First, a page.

3 Ohio public safety agencies no longer revealing number of personnel tested positive for COVID-19

The Columbus Divisions of Fire and Police and Franklin County Sheriff's Office said they made the decision after consulting with legal counsel


Bethany Bruner
The Columbus Dispatch, Ohio

FRANKLIN COUNTY, Ohio — The three largest public safety agencies in Franklin County will no longer release the number of personnel who have tested positive for the new coronavirus, the agencies said Monday.

The Columbus Divisions of Fire and Police and the Franklin County sheriff's office all cited consultations with legal counsel.

The Columbus Division of Fire, along with the city's Division of Police and the Franklin County Sheriff's Office, have announced they will no longer be publicly reporting the number of personnel who have tested positive for COVID-19. (Photo/Columbus Division of Fire Facebook)
The Columbus Division of Fire, along with the city's Division of Police and the Franklin County Sheriff's Office, have announced they will no longer be publicly reporting the number of personnel who have tested positive for COVID-19. (Photo/Columbus Division of Fire Facebook)

"It has been determined that the impact of COVID-19 on staffing numbers is considered part of our critical infrastructure, and therefore protected information," the sheriff's office said in a release.

Representatives of the police and fire divisions echoed the sheriff's office stance.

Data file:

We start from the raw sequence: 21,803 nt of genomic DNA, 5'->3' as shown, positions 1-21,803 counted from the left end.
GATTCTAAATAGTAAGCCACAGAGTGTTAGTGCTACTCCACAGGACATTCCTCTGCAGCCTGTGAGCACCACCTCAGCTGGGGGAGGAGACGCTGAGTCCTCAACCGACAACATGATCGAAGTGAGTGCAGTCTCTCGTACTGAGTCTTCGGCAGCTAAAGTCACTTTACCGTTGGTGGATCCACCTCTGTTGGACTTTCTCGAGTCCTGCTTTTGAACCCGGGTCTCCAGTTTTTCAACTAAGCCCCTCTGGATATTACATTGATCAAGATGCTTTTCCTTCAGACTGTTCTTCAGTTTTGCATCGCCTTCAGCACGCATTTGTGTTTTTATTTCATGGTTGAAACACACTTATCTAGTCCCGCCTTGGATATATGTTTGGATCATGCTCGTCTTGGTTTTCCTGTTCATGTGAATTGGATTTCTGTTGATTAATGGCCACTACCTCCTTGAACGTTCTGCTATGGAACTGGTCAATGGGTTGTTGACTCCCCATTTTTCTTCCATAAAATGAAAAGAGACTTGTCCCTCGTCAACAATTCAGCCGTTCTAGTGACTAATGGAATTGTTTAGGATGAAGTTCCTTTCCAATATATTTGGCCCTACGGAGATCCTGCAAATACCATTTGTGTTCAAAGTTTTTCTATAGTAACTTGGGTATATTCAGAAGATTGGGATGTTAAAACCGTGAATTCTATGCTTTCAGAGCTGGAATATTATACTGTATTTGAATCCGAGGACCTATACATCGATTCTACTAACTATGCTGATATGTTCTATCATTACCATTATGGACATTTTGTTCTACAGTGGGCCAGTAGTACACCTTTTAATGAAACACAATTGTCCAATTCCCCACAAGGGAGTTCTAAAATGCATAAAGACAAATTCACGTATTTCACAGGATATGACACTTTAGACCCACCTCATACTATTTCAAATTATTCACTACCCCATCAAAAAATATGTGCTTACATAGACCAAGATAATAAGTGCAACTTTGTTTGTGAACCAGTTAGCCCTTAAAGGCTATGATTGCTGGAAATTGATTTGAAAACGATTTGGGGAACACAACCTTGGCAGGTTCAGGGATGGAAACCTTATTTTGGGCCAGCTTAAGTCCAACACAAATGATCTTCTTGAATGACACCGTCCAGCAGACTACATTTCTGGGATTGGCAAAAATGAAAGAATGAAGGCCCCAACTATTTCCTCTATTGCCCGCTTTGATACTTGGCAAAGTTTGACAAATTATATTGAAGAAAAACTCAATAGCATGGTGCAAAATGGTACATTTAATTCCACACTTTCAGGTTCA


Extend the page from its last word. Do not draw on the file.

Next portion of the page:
As of Sunday, the fire division had eight firefighters who had tested positive for the coronavirus. Of those, six were recovering at home, and two had returned to work after they were no longer considered contagious.

Battalion Chief Steve Martin told WBNS-10TV that 36 other firefighters were in isolation on Sunday because they had symptoms that were consistent with COVID-19.

Martin also told 10TV on Sunday that 19 firefighters are in quarantine with no current symptoms because of close contact with a colleague who exhibited symptoms. All 19 will be quarantined for 14 days or until they receive a negative test result.

There are another 12 firefighters who are being screened before reporting to duty because of casual contact with someone who became symptomatic.

According to Martin, the division has been working under a mitigation plan since March 12 to make sure the division is able to continue to respond to calls without significant noticeable differences to the public. Additional alternative response types are also being worked on, he said.

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©2020 The Columbus Dispatch (Columbus, Ohio)

McClatchy-Tribune News Service

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